How ironic that Assemblyman Roger Hernández was out sick this week as the Legislature reconvened from its July recess. After refusing to remove a huge obstacle to paid leave for legions of new parents, Hernández took – wait for it – paid leave.
Many workers can only dream of the job guarantees and benefits enjoyed by the Baldwin Park Democrat, who was stripped of his committee assignments earlier this summer after a judge issued a domestic violence restraining order against him. Hernández, accused by his now-ex-wife of beating her, submitted a doctor’s note excusing him from work, his return date uncertain. He has denied ever hurting his wife, blaming their messy divorce for the abuse claims.
Thanks to state job protections, his medical leave won’t jeopardize his $100,113 salary, or put him at risk of being summarily fired before he terms out at the end of this session.
Employees at companies with fewer than 50 employees don’t have such luck. If a new dad at a small company avails himself of the modest, partially paid paternity leave he automatically funds via paycheck deductions, his boss doesn’t need to hold his job for him.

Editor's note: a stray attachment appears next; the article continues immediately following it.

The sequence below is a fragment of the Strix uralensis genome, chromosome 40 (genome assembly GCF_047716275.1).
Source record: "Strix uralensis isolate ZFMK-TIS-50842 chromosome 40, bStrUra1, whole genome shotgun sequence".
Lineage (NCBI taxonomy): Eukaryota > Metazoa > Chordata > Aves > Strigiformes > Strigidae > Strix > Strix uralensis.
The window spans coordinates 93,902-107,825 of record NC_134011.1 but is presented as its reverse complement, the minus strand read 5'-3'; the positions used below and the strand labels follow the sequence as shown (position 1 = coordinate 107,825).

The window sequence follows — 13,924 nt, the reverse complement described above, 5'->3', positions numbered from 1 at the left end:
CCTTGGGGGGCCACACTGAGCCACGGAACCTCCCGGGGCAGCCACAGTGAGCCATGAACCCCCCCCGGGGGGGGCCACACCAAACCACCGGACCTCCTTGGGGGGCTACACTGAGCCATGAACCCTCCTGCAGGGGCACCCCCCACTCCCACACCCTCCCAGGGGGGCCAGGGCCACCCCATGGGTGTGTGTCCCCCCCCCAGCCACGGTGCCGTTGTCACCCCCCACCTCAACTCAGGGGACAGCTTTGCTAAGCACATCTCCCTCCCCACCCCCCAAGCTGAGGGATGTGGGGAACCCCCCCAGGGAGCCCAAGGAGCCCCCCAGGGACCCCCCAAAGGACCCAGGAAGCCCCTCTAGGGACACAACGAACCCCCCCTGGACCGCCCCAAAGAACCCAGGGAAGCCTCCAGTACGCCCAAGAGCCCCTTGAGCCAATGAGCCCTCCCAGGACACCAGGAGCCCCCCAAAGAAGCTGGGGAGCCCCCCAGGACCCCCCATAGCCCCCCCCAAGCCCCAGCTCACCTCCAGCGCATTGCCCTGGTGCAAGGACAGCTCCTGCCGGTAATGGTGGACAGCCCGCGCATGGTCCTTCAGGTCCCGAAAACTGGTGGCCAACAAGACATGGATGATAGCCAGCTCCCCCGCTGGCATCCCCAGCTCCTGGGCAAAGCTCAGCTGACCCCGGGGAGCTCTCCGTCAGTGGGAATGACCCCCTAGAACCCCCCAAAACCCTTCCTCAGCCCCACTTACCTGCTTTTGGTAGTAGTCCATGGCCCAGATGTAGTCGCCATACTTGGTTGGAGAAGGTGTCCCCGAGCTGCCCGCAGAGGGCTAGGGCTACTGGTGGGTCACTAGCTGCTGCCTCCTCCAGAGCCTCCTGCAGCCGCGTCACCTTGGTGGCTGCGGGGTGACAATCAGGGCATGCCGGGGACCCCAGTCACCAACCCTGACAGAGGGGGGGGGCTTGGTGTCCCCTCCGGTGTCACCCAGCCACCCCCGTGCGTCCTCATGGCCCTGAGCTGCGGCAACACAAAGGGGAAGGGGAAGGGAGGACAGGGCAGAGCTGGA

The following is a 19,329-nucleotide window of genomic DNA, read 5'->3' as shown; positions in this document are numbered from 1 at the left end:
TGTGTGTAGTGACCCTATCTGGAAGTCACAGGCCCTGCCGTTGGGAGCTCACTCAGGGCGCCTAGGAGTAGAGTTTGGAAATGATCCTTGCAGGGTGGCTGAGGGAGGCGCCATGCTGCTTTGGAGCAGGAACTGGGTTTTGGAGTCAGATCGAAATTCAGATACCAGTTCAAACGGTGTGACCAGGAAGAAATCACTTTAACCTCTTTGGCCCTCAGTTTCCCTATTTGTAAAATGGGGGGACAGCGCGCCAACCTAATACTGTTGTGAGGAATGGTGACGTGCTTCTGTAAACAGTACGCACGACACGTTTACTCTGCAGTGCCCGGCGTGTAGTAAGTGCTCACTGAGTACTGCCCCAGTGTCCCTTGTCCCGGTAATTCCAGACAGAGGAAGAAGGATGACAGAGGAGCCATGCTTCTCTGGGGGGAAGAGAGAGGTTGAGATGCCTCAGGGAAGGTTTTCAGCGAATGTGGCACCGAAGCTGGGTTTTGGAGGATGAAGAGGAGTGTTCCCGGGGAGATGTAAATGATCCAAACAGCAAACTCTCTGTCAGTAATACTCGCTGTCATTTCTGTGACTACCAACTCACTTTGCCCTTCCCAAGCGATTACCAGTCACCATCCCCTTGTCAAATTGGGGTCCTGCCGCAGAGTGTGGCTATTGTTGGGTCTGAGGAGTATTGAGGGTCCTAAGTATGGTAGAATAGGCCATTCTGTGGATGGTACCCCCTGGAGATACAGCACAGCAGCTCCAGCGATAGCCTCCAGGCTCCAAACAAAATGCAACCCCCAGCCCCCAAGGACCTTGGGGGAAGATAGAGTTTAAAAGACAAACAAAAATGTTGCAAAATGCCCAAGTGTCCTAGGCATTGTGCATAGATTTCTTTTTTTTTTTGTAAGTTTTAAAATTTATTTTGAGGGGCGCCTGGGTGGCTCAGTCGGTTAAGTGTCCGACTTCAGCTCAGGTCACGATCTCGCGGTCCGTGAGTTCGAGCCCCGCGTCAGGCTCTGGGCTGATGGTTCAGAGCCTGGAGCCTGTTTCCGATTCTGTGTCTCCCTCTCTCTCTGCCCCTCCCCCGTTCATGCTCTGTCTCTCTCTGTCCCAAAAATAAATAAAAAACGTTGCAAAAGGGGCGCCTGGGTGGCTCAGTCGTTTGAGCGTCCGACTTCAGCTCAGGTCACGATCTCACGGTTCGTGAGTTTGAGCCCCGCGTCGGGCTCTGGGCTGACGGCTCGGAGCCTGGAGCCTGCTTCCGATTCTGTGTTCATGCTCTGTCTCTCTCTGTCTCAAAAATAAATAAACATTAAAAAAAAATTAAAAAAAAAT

Senate Bill 1166, a priority bill of Democrats in the legislative women’s caucus, would have extended job protection to new parents at companies with 10 or more workers. It would have been a game-changer for adoptive parents and new dads at small companies.
But its author, Sen. Hannah-Beth Jackson, D-Santa Barbara, was among the Democratic women and Republicans who, in April, called for Hernández to take a leave of absence while his wife’s request for the restraining order was pending.
Hernández said no; he is challenging U.S. Rep. Grace Napolitano of Norwalk for Congress. And shortly before the judge found the wife – who had photos – to be more credible than Hernández – who had been accused of abuse before, by a girlfriend – SB 1166 died in the Assembly Labor and Employment Committee, which he chaired.
Don’t ask why Hernández won’t be suspended from the Assembly altogether. Proposition 50, passed by voters in June, lets the Legislature not only sideline him on a majority vote if it wants to, but, if it can muster a supermajority, take his pay. He’s a reliable liberal vote, and Assembly Speaker Anthony Rendon might need him by session’s end.
But there’s no good reason for lawmakers not to revive Jackson’s family leave measure, never mind the usual Chamber of Commerce complaints that it might inconvenience some employers. It’s unfair to dangle a benefit people can’t take. Families shouldn’t pay for political grudges. Let’s rectify this cynical mistake.